“Our findings reinforce the need for mental health services to follow the NICE Public Health 2014 guidance which recommended mental health professionals routinely ask about IPV as it is so common an experience of people using mental health services”Professor Louise Howard, the Commission’s lead author and a professor in Women’s Mental Health at King’s IoPPN
13 May 2022
Tackling intimate partner violence could lower rates of mental illness according to new Lancet Psychiatry Commission
Intimate partner violence (IPV) is a public mental health issue that requires collective societal change to tackle it effectively, according to a Lancet Psychiatry Commission published today.
The authors, a group of internationally renowned experts in IPV and mental health, including those with personal experience, have said that the relationship between IPV and mental health problems is an issue that has been marginalised by society and by clinicians in mental health services. They suggest that reducing levels of IPV in society experienced by women and witnessed by their children could go a long way to bringing down the number of people, who experience illnesses like depression, anxiety, and post-traumatic stress disorder (PTSD).
A gendered problem
While the relationship between IPV and mental illness is a complex issue, the authors are clear that it is women and girls who overwhelmingly bear the burden of these experiences. More than one in four women and girls over the age of 15 (27%) have experienced either physical or sexual IPV.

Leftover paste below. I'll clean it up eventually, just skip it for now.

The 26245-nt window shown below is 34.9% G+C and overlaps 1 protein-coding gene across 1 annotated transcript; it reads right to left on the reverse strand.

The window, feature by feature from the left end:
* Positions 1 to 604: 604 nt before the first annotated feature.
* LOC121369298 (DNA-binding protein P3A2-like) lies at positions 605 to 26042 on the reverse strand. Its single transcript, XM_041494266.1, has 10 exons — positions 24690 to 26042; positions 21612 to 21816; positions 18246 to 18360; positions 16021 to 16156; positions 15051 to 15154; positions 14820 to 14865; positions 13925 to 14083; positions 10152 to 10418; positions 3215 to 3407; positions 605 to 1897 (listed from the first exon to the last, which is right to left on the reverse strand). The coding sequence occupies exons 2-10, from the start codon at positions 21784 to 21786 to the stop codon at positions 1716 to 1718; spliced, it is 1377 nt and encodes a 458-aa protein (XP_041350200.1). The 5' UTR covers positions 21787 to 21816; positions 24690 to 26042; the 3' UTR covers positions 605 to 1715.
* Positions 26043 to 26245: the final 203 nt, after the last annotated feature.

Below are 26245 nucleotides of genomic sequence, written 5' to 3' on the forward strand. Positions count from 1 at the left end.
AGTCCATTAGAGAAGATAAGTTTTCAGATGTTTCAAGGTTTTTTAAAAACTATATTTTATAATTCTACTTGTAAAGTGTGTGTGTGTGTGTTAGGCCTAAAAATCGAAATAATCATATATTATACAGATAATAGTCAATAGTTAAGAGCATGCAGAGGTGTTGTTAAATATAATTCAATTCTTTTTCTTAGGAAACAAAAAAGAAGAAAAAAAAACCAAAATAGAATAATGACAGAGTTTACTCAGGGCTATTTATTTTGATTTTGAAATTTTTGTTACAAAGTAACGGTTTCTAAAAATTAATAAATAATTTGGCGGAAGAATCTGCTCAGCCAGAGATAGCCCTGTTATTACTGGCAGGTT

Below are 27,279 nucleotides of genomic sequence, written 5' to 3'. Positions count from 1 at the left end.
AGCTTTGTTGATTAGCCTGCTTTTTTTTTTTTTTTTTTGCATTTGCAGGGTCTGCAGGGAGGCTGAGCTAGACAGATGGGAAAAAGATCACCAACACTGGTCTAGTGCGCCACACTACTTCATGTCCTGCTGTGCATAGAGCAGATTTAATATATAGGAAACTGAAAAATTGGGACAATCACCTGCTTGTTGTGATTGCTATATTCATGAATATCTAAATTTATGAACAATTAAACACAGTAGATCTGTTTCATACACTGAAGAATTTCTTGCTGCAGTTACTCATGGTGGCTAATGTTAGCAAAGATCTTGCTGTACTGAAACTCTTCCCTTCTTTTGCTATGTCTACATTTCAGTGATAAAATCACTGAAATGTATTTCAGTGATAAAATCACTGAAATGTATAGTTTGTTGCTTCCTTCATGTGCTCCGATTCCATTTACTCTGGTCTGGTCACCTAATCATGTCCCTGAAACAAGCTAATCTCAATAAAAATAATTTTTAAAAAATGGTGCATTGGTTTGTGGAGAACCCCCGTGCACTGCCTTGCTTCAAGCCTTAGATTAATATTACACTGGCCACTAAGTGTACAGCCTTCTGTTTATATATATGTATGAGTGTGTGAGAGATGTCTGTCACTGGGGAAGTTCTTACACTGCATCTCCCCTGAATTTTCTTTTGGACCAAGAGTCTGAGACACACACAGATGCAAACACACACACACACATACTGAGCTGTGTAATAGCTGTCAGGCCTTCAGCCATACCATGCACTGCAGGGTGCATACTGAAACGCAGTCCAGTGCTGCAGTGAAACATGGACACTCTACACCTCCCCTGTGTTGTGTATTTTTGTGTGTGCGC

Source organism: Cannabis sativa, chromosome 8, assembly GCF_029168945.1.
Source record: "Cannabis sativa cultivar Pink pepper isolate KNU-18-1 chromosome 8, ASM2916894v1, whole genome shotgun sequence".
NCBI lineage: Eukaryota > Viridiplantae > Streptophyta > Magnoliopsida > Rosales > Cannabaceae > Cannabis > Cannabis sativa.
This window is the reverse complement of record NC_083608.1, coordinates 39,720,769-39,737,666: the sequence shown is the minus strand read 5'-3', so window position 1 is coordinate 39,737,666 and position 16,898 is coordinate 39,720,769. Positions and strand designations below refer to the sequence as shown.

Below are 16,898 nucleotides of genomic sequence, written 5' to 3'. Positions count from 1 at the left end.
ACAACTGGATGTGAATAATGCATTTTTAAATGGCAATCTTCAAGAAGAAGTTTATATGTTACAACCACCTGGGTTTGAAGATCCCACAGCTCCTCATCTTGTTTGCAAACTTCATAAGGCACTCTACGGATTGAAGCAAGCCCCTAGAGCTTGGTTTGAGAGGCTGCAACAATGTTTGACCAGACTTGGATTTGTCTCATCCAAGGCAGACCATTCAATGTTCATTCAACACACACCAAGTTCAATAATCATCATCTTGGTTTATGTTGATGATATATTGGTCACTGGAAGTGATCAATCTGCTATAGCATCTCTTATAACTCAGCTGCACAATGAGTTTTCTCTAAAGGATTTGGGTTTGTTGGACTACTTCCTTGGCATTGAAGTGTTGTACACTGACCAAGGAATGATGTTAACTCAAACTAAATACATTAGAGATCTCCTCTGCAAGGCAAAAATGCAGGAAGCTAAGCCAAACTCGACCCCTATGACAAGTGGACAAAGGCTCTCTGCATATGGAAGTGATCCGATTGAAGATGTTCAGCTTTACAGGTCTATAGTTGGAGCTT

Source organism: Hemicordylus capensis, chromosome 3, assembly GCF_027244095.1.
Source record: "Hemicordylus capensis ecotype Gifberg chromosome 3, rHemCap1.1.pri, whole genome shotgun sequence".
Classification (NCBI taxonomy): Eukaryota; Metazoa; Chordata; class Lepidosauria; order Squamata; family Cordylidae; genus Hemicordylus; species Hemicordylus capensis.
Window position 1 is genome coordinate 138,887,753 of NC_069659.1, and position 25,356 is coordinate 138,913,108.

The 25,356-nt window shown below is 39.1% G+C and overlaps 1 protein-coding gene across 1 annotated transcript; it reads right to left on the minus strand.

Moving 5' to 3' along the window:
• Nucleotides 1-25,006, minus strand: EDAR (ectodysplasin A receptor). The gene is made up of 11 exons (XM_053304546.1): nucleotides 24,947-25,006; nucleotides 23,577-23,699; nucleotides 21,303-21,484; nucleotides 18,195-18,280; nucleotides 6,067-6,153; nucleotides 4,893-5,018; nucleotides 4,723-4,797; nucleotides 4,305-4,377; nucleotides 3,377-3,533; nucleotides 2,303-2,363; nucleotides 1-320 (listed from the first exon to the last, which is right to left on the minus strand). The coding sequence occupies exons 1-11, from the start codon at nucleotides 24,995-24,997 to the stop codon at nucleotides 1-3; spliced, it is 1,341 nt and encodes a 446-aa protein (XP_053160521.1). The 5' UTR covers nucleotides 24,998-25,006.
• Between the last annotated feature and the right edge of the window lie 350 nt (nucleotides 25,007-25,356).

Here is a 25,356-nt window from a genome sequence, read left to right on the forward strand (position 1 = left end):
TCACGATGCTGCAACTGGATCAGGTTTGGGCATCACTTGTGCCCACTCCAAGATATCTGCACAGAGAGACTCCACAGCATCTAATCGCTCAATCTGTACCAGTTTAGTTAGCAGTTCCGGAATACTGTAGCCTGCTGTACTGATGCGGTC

A root cause of this is gender inequality, something that manifests itself at all levels of society. Women and girls living in societies that are most unequal in terms of gender relations are at the highest risk of experiencing IPV, especially where violence against women is an accepted norm.
The authors suggest that a key issue that needs to be addressed are societal norms that promote violence. Men’s endorsement of sexist, superior, or sexually hostile attitudes can all be predictors of someone who is likely to commit IPV, while women might be expected to tolerate violence against them.
However, the Commission suggests that challenging these beliefs early on can be an effective means of ensuring they do not take hold later in life. They identify schools as particularly important here. The creation and promotion of an ethos that models gender equality and respectful relationships would educate both boys and girls from an early age that people are to be respected.
Policies and legislation are also important including the UK Domestic Abuse Act (2021) which highlights the impact of IPV on children, and the need for adequate funding for specialist services in the third sector. The gendered impact of the COVID-19 pandemic highlights how societal changes such as lockdowns are associated with increases in IPV.
A mental health system in need of reform
People experiencing mental health problems often require the help of professional services to deal with their illness. While this can be the first step towards recovery for many, the Commission finds that many survivors of IPV find interacting with these services to be harmful and retraumatising.